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Commuter Plane Crashes in Georgia; 3 Killed, 26 Injured : Tragedy: Twin-engine craft with 29 aboard breaks into three pieces upon impact in hay field and bursts into flames. Ten are critically hurt.


BOWDON, Ga. — A twin-engine commuter airplane crashed in a hay field in west Georgia on Monday, killing three people, after an engine malfunctioned and began to disintegrate in flight.

Twenty-six people were injured, 10 of them critically, according to rescue officials who called it a "miracle" anyone survived.

The plane, a 30-seat Brazilian Embraer 120, was en route to Gulfport, Miss., from Atlanta with 26 passengers and three crew members. It broke into three pieces upon impact and burst into flames. Witnesses said survivors, many of them with their clothing afire, fled the aircraft in panic. Many who suffered only minor injuries braved the flames to help rescue fellow passengers.

"It was a horrible sight," said Chuck Phisterer, an executive with a Connecticut paper company who was aboard. He said he used his shirt and pants to smother the flames on other passengers. "Quite a few of us tried to beat the flames out or make people roll on the ground as they would emerge," he said.

Paul Butler, whose home is 75 yards from the crash site, said his hay field was littered with the bodies of the wounded, most of whom he assumed were dead. He was amazed that so few of the 29 people aboard died.

"Some of them were running, some were staggering, some were crawling, and some were just lying in the field," he said. "I think some of them got thrown out of the plane."

He said he brought blankets and tried to keep victims from wandering away. "They were in shock," he said. "Whatever way they were headed when they came off that plane, they just kept going."

The clothes were burned off some of the victims, he said.

The Atlanta Southeast Airlines twin turboprop plane left Atlanta at 12:28 p.m. The company is a commuter service of Delta Airlines, flying to many small cities in the southeastern United States.

A Federal Aviation Administration spokeswoman said the pilot of the plane, Flight 529, reported engine problems before it went down. Air controllers lost radar contact at 12:45 p.m.

Passengers said they could see the left engine begin to come apart before the plane crashed. "The skin of the engine came off," said Phisterer. "You could see its guts."

Major Charles A. LeMay, a meteorologist with Air Force Global Weather Central at the Offutt Air Force Base in Omaha, Neb., said he saw the metal band that held the propeller in place fly off and the metal peel away from the engine.

"I was asleep and heard a loud noise," he said. "I woke up, looked out and saw the left engine, the prop was lying against the wing--I don't know what was holding it on--and the cowling and the engine were coming apart. We could see fuel coming out."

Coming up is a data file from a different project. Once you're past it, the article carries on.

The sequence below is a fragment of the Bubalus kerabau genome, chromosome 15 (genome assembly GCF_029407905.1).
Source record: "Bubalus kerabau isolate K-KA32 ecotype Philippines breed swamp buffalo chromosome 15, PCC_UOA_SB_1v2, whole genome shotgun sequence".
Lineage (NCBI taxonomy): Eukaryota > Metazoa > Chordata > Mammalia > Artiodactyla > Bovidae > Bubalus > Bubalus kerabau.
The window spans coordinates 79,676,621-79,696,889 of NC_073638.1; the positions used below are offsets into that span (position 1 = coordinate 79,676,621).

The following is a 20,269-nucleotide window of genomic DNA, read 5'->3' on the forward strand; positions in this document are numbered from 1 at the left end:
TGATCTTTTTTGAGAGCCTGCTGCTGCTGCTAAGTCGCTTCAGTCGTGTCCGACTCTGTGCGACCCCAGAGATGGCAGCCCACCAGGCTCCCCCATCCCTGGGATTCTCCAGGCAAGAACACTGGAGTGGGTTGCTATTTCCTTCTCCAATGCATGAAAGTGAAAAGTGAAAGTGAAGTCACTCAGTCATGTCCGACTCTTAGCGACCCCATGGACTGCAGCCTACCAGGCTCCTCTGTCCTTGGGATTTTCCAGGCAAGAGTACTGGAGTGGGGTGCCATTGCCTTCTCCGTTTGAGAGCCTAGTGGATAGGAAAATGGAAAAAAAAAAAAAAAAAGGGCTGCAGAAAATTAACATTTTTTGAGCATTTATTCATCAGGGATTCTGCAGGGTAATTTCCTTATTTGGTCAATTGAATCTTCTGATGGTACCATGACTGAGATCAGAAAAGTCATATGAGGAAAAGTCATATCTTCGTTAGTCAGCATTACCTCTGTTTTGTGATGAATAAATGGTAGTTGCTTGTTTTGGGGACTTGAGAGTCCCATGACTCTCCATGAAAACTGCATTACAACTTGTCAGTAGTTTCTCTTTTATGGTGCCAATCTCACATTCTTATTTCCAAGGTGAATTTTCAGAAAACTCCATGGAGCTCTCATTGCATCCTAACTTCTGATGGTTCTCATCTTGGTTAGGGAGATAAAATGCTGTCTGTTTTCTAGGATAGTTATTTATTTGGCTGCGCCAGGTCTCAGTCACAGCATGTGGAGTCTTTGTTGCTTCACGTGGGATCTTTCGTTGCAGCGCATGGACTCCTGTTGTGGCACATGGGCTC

Both men reported a miraculous calm on board as the flight attendant announced that one engine had malfunctioned and the plane would return to Atlanta. Even when passengers felt the plane start to come down rapidly, "I don't think anyone thought we were going to crash," LeMay said. "We all thought we were going to make it to an airport with one engine."

It wasn't until the plane had crashed that people began to panic, he said.

Phisterer credited the composure of the flight attendant with keeping everyone calm, which he said helped hold down injuries.

"I thought I was going to die," he said. "I was just hoping it was going to end real quick. I opened my eyes to see I was alive, the plane was in pieces and I was hanging by my seat belt. I yelled for people to help me with my seat belt, which they did, and I was one of the first four or five people out of the plane."

Phisterer, wearing borrowed clothes at the Bowdon Area Hospital three hours after the crash, suffered only minor cuts and bruises. The front of LeMay's Air Force uniform was stained with blood and he had an adhesive bandage on the middle finger of his right hand. Other than that and a few cuts on his arms, he was fine as he calmly recounted the experience for reporters.

"The Lord protected us," he said.

Gary McConnell, director of the Georgia Emergency Management Agency, called it "a miracle" that so many people survived.

Officials said they believe the pilot may have realized he couldn't make it back to Atlanta and was en route to West Georgia Regional Airport in Bowdon when he decided to land on the uneven terrain virtually in Paul Butler's back yard.

Butler said he was reading a book in his living room when he heard two loud crashes and ran outside without shoes into the brambles to do what he could. "You could smell the jet fuel," he said. "I was afraid the thing was going to blow up. I really expected it to go sky high."

Polona Jeter, who lives nearby, said she saw the front of the plane "rolling and tumbling and on fire" as the aircraft came apart.

"I could see about 10 people getting out," she said. "Some were burning. They were running. People were trying to get them down and get it out."

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